He loved her more than anything, she was the girl he dreamt about before he knew she existed. She was everything he wanted, but nine words killed almost everything inside of him. He just wanted her...
The kind of girl who was always on his mind without him having to even try to think about her. Anything could send him into hour long day dreams about her. Something would remind him of the way her blue eyes sparkled when the sun hit them the right way, or the way her hair just always seemed to be perfect, even when in reality it wasn't. His better judgment told him she was having a bad hair day, but he could never really say it.
Like a ghost that had been haunting him all along, she was always there. She was there before he even knew her name or knew who she was. Having a name and a face to go along with this image of a perfect girl was just enough to send him to heaven.
She was wild and crazy in the most perfect ways. She tip toed around the edge of the lake with the hopes of falling in, she'd walk the lines on the sidewalk as if they were a tight rope. And, on pretty spring days she loved to spin around in circles or blow bubbles. To most it seemed childish, to him it seemed brilliant.
The head rush would send her to her knees next to him and then she'd laugh. She had to have one of the most intoxicating laughs he had ever heard. Head over heels for her or not, she had a pretty amazing laugh and anyone would agree with him on that one. He didn't even need to think otherwise.
"Don't you love how the leaves turn colors even after they're on the ground?" She smiled as she sat on the small blanket next to him, folding the extra bits of her skirt in between her legs. Her legs outstretched in front of her as she leaned against him.
"I don't think they change colors after they hit the ground. Technically they're dead now." He answered as he moved his arm allowing her to snuggle into him and get comfortable.
She let out a sigh as she shook her head against his shoulder. Sometimes he was absolutely hopeless. He always thought inside the box, he always saw things in either black and white. He could never see the gray in between everything else.
"Don't do that." He told her as he took her hand in his and moved them to his lap as he leaned his head back against the tree. His hair creating a barrier to keep the bark from scratching at his head.
"Tour hasn't changed you in the least bit, Brendon Urie." She told him as she used her free to hand to move the bangs from over her eyes. Quite honestly, the haircut was aesthetically pleasing, but a pain in the ass otherwise.
"Is that good or bad?" He questioned, his eyes fixated on the birds flying in the sky above them. He was intrigued by the simple sounds of the squirrels collecting nuts and acorns and the mother birds feeding their young.
"It's indifferent." She shrugged her shoulders as she let a deep breath fall over her lips making an almost huffing sound. She wasn't annoyed; she rarely let anything get under her skin. She considered that weak.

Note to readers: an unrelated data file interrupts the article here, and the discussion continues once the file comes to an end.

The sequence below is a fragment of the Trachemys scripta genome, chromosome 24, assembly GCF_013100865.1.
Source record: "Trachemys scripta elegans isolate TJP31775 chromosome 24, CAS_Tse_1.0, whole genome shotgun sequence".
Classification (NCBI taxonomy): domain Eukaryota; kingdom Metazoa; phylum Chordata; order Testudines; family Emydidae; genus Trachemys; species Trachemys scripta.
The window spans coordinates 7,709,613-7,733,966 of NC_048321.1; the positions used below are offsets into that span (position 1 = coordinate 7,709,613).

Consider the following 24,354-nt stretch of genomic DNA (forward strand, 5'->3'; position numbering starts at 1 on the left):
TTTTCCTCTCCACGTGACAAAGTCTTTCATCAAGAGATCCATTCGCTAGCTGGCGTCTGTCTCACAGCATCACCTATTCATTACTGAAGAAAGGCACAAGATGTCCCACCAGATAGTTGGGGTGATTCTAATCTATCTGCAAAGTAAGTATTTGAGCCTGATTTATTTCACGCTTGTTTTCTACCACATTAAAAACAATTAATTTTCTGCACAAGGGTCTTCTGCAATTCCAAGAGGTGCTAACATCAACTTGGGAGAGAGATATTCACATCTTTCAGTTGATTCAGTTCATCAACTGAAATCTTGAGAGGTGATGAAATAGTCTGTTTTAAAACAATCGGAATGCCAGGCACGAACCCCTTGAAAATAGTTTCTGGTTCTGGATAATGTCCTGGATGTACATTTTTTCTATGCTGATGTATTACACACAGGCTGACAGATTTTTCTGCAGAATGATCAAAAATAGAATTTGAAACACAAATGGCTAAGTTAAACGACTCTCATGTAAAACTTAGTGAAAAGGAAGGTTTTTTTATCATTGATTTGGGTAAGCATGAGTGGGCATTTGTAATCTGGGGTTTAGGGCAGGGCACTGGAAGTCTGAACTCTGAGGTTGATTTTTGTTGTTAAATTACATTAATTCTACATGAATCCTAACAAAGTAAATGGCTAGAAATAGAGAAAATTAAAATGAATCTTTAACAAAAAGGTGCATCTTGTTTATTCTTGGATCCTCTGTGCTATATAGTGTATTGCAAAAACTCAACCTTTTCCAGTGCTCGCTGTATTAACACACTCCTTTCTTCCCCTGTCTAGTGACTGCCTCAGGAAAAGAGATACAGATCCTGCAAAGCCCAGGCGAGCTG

"Indifferent?" He questioned, as he moved his free hand making an almost 'what do you mean?' gesture.
"You're just the way you have always been. Being out there in the real world for the last two years hasn't changed you." She told him as she dropped his hand and brought herself to her feet as she walked along the grass, picking up Pinocchio noses. They were the things that fell from the trees in pairs. If you opened them you could use the sticky stuff inside to place them on your nose, creating almost a Pinocchio nose. It was just something kids did when they were younger.
"Did you want me to change?" He picked his head up as he followed her with his eyes. "Was I supposed to come back someone completely different?" He often wondered where she was going with some of the things that she said. He knew she wasn't one to hurt people, even if she had to give them the bluntest and most brutal truth. She always did it kindly enough so that there were no hurt feelings in the end.
"I didn't want you to change, no." She shook her head as she looked at the collection now in her hands as she took a deep breath and blew them around. They spun around in the air before falling to the ground.
"Then what do you mean? You're tip toeing around my questions like you do that lake. You should know by now that you have to spell these things out for me." He told her as he pulled his knees up and wrapped his arms around them.
"I just think that you always see the negative in everything." She told him. "For an artist, you think way too scientifically." She began to pick up the dandelions that had faded to nothing more than whispery white strands on top of the flower head. Closing her eyes she made a wish in such a lackadaisical fashion, you would think it didn't mean anything. Blowing the strands about as the wind picked them up.
"What did you wish for?" He asked as he sat down next to her further down on the bank where she had resigned herself. Their toes just mere centimeters from the lake. It was rushing down so fast it made a resounding crash of waves as it was pushed over the rocks that lay across the bottom of the lake.
"For you not to feel a million miles away." She answered honestly as she played with the hem on her skirt.
The silence that followed her answer was almost deafening as the leaves continued to blow around them. The squirrels went about their business of collecting their food, and the mother birds nurtured their young. It was business as usual down by the river for everyone else, but, nine words had changed everything for him.